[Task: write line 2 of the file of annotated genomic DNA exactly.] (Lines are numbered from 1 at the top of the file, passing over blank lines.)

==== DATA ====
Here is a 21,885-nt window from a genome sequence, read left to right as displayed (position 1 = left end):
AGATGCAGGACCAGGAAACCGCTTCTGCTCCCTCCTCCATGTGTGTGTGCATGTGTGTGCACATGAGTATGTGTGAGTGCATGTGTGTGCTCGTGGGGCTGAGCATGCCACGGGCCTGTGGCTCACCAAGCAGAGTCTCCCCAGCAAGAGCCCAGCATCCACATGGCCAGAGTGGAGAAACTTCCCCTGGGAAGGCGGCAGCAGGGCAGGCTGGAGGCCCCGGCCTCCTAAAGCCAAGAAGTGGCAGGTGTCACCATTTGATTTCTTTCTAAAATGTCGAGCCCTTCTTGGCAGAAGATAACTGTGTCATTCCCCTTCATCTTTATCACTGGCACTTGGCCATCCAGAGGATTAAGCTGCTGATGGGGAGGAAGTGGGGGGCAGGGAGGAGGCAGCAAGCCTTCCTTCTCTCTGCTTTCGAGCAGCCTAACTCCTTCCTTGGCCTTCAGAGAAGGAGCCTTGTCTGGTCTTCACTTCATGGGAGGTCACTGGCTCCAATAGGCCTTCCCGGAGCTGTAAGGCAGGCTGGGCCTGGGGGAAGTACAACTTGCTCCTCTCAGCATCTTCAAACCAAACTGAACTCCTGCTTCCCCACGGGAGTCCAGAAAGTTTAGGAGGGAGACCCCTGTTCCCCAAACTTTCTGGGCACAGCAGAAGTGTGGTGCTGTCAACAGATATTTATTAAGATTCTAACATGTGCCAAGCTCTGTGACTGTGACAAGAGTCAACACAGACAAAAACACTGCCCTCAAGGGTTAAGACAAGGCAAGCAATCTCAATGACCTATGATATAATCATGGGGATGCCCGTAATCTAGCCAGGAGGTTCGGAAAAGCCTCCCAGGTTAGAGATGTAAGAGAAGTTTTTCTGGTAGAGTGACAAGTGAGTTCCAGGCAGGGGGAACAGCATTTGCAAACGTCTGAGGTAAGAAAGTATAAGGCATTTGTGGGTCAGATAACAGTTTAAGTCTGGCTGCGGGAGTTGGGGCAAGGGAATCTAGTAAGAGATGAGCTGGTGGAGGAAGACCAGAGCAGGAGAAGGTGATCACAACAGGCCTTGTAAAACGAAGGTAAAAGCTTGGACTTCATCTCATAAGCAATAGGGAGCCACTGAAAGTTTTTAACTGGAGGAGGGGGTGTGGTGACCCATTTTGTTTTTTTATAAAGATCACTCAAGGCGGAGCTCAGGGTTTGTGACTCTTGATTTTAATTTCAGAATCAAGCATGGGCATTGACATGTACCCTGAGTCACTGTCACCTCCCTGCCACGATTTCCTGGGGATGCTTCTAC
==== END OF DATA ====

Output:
AGATGCAGGACCAGGAAACCGCTTCTGCTCCCTCCTCCATGTGTGTGTGCATGTGTGTGCACATGAGTATGTGTGAGTGCATGTGTGTGCTCGTGGGGCTGAGCATGCCACGGGCCTGTGGCTCACCAAGCAGAGTCTCCCCAGCAAGAGCCCAGCATCCACATGGCCAGAGTGGAGAAACTTCCCCTGGGAAGGCGGCAGCAGGGCAGGCTGGAGGCCCCGGCCTCCTAAAGCCAAGAAGTGGCAGGTGTCACCATTTGATTTCTTTCTAAAATGTCGAGCCCTTCTTGGCAGAAGATAACTGTGTCATTCCCCTTCATCTTTATCACTGGCACTTGGCCATCCAGAGGATTAAGCTGCTGATGGGGAGGAAGTGGGGGGCAGGGAGGAGGCAGCAAGCCTTCCTTCTCTCTGCTTTCGAGCAGCCTAACTCCTTCCTTGGCCTTCAGAGAAGGAGCCTTGTCTGGTCTTCACTTCATGGGAGGTCACTGGCTCCAATAGGCCTTCCCGGAGCTGTAAGGCAGGCTGGGCCTGGGGGAAGTACAACTTGCTCCTCTCAGCATCTTCAAACCAAACTGAACTCCTGCTTCCCCACGGGAGTCCAGAAAGTTTAGGAGGGAGACCCCTGTTCCCCAAACTTTCTGGGCACAGCAGAAGTGTGGTGCTGTCAACAGATATTTATTAAGATTCTAACATGTGCCAAGCTCTGTGACTGTGACAAGAGTCAACACAGACAAAAACACTGCCCTCAAGGGTTAAGACAAGGCAAGCAATCTCAATGACCTATGATATAATCATGGGGATGCCCGTAATCTAGCCAGGAGGTTCGGAAAAGCCTCCCAGGTTAGAGATGTAAGAGAAGTTTTTCTGGTAGAGTGACAAGTGAGTTCCAGGCAGGGGGAACAGCATTTGCAAACGTCTGAGGTAAGAAAGTATAAGGCATTTGTGGGTCAGATAACAGTTTAAGTCTGGCTGCGGGAGTTGGGGCAAGGGAATCTAGTAAGAGATGAGCTGGTGGAGGAAGACCAGAGCAGGAGAAGGTGATCACAACAGGCCTTGTAAAACGAAGGTAAAAGCTTGGACTTCATCTCATAAGCAATAGGGAGCCACTGAAAGTTTTTAACTGGAGGAGGGGGTGTGGTGACCCATTTTGTTTTTTTATAAAGATCACTCAAGGCGGAGCTCAGGGTTTGTGACTCTTGATTTTAATTTCAGAATCAAGCATGGGCATTGACATGTACCCTGAGTCACTGTCACCTCCCTGCCACGATTTCCTGGGGATGCTTCTAC